FL 1,959,079 102,210 108,821 17,740 352.9
GA 918,596 57,616 0 0 40.0
HI 153,350 0 0 0 34.0
IL 1,671,400 84,828 700,077 74,493 17.3
IA 15,258 0 0 0 2.3
KY 1,155,784 99,235 485,113 36,330 3.2
LA 7,013,117 149,787 4,596,278 40,925 18.1
ME 2,127,052 72,189 200,547 0 337.0
MD 2,010,518 151,650 282,997 34,069 48.4
MA 3,565,005 72,424 3,002,913 158,579 295.5
MI 3,960,891 154,195 2,148,903 22,367 667.3
MO 791,042 115,114 348,223 47,518 3.1
MT 0 0 2,100 0 0.3
NH 2,500 0 0 0 6.0
NJ 6,017,339 0 148,933 0 81.9
NY 11,582,268 274,903 2,597,905 103,022 259.7
NC 2,017,789 163,873 367,412 42,361 54.1
OH 2,977,595 185,120 490,353 54,642 41.9
OR 1,372,526 160,088 463,594 0 2.0
PA 203,263 0 55,154 0 3.2
RI 326,839 0 162,595 17,141 39.0
SC 1,372,229 113,105 32 0 22.0
TN 59,480 0 69,539 0 1.0
TX 2,848,197 0 1,181,426 0 5.9
UT 45,104 0 20,604 0 7.0
VT 882,162 86,457 432,526 36,084 94.3
VA 4,561,189 148,754 1,976,175 74,508 9.8
WA 15,446,241 175,891 9,998,709 46,599 1200.2
WI 1,969,570 159,782 768,173 35,795 85.9
US Territory 2,508,658 154,501 123,985 32,075 134.5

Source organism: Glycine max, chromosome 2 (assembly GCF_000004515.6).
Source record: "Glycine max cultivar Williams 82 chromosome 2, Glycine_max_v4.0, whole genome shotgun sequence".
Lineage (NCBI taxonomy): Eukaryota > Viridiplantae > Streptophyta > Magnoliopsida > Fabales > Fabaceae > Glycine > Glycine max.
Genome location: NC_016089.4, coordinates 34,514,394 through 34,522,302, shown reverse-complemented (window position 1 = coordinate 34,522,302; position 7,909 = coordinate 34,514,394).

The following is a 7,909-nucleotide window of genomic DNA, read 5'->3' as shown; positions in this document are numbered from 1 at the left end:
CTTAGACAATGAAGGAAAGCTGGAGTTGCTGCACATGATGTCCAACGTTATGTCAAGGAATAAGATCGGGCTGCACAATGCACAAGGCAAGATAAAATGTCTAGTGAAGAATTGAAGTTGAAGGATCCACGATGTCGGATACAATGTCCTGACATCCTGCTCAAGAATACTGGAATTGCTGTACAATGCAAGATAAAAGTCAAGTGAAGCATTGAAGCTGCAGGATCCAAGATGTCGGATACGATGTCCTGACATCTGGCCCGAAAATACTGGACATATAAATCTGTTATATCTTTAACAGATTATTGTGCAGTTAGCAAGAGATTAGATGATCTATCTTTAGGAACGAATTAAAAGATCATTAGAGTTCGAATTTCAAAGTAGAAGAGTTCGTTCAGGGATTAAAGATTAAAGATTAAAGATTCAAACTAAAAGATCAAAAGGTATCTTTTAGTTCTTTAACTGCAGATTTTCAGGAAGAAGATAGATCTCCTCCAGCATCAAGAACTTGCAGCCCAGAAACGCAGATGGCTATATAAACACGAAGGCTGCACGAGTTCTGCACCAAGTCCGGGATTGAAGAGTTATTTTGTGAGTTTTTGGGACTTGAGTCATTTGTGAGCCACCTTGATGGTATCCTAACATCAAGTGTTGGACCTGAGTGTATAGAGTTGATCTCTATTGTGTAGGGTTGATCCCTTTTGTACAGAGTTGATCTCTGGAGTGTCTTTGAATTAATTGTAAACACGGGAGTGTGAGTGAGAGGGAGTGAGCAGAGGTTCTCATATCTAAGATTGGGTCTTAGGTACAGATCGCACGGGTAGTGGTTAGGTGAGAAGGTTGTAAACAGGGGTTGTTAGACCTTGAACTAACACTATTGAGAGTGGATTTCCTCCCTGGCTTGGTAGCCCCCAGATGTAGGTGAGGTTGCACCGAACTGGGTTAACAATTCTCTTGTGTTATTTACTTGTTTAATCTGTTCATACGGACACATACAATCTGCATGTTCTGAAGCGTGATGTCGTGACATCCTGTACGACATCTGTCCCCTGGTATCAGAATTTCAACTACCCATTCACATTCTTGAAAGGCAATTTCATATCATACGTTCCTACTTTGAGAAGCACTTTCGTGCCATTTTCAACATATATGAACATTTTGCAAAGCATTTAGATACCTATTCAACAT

Non US 39,404 0 0 0 20.0
Total 102,822,543 1,052,154 37,094,351 412,011 7787.2

* Estimates were developed from multiple imputations computed at the operator segment level based on the passenger and vehicle capacities. The mean and standard error of these estimates were then computed for the total boardings and then aggregated by state.

Appendix B – Sate Groupings by Census Region *

Throughout this report, data tables are displayed by census regions (i.e., Pacific, Northeast, South, Midwest, and West). Figure 1 shows how the states are grouped within these regions. For data displayed at the state level, please refer to appendices A and B.

* SOURCE: http://www.census.gov/geo/maps-data/maps/pdfs/reference/us_regdiv.pdf (link is external).